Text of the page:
Along with the other leading European stock indices, the Italian FTSE MIB has come under some selling pressure in recent times. Yesterday, the stock markets bounced back after the Chinese central bank eased the reserve requirement ratio for banks to encourage lending after GDP growth slowed to 7% in the first quarter. Although there was some follow-through in the buying momentum this morning, the markets have since lost some of that momentum. In part, this was because the German investor confidence unexpectedly fell the first time since October 2014. The closely-watched German ZEW Economic Sentiment came in at 53.3 for April versus 55.6 expected and 54.8 last. It looks like the soft economic data releases from the US and China recently has dampened the outlook for the global economy somewhat. Investors may therefore be wary of reduced exports from Germany and elsewhere in the euro zone, despite the still-falling euro. Meanwhile, the on-going Greek jitters continue to chip away at sentiment. Making things worse were reports that the ECB was looking into limiting its funding to the Greek lenders; the news weighed heavily on the country’s banks this morning. All the focus is now on the Eurogroup meeting on Friday in which the Greek government will need to come up with a plan over economic reforms needed to unlock bailout funds and repay the €200 million it owes to the IMF on May 1 and another €760 million later in the month. Until and unless they come to some sort of agreement in these talks it is unlikely that speculators will take on too much risk in the meantime. So there is potential for a larger pullback in European stock markets this week. Ultimately however the ECB’s on-going bond purchases will probably push benchmark Eurozone government bond yields further lower, forcing yield-seeking investors to look elsewhere for better returns – such as the stock markets.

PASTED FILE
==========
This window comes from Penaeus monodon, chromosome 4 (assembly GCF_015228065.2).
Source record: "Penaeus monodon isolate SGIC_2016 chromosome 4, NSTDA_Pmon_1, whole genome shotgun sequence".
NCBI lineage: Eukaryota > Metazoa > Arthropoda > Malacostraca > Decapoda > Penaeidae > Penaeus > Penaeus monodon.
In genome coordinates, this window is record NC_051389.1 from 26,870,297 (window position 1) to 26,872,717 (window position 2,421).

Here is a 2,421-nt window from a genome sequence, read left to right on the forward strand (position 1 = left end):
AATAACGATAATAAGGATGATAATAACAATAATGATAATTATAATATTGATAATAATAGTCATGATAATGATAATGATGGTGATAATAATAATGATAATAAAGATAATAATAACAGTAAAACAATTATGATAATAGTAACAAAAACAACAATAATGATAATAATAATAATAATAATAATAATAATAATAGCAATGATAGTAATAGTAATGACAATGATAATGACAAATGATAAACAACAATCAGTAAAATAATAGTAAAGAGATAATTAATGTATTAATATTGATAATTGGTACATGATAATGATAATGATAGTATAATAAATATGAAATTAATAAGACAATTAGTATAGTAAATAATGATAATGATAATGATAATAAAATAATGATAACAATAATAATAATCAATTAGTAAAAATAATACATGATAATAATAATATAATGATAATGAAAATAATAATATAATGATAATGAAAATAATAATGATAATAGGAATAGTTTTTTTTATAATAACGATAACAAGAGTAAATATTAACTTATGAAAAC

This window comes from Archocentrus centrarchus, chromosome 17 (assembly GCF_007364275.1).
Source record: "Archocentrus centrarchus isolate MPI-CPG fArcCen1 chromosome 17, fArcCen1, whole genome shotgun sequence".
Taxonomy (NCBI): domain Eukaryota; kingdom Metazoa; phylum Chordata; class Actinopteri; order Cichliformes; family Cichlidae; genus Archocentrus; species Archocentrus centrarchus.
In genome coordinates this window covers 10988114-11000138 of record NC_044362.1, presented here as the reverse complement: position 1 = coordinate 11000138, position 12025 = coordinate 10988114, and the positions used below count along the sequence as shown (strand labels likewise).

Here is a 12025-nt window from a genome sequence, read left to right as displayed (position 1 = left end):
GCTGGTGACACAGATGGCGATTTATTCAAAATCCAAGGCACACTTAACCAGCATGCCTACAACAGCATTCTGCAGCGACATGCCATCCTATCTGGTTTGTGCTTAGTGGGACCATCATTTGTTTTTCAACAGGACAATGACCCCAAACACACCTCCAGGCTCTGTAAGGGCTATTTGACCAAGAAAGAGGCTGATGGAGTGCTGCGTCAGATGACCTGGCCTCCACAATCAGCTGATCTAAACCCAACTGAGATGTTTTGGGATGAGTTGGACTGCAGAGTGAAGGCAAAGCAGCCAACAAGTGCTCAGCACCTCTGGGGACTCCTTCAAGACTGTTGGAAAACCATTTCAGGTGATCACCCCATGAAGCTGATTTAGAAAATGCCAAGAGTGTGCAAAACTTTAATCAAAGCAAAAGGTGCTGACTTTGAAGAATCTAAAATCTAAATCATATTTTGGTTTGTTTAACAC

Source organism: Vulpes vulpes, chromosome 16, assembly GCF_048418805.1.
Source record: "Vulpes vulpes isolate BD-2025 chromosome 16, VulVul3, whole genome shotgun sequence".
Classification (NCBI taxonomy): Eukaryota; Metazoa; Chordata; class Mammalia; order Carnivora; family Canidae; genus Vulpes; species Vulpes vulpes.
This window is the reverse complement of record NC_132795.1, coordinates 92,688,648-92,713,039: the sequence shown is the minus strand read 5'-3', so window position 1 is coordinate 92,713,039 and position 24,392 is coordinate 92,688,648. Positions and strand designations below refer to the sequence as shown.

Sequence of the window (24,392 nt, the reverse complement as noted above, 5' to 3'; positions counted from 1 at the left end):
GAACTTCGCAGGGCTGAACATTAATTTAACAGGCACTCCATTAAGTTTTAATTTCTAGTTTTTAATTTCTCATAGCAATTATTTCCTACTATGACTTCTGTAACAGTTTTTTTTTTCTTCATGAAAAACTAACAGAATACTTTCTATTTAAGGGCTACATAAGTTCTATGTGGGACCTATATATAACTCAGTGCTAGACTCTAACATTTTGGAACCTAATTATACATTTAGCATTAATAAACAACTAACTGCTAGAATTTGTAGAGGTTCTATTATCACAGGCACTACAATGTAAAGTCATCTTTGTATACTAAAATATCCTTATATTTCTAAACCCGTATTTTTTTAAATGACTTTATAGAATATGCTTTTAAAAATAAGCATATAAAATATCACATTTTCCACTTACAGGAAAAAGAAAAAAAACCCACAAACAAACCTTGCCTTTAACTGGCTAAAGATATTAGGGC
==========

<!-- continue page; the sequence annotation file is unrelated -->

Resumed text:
Indeed, from a technical point of view the long-term outlook for the FTSE MIB still looks constructive despite retreating about 4.5% from its recent highs to around the 23000 support level at the time of this writing. The rally faded last week around the 23935-24050 area. Among other technical factors, this is where the 127.2% Fibonacci extension level of the last major downswing from June 2014 high comes into play, making it an ideal profit target area for the buyers. Therefore the pullback may well have been driven mainly by the withdrawal of bids rather than the sellers showing their presence en masse. Indeed, as can be seen from the chart, the key support is still further lower around 22400-22630, which is a resistance-turned-support area. In addition, the 50-day moving average, currently at 22580, also comes inside this range. Therefore while the index holds its own above 22400-22630, the medium-term bullish trend would remain intact. But if the buyers fail to defend this area then we may see a larger correction in the days to come. Meanwhile the next resistance levels to watch are as follows:
- 23500 – an intraday support-turned-resistance level
- 23935 – the 127.2% extension level of the downswing from June 2014 high
- 24050 – area around the most recent high
- 24535 – October 2009 high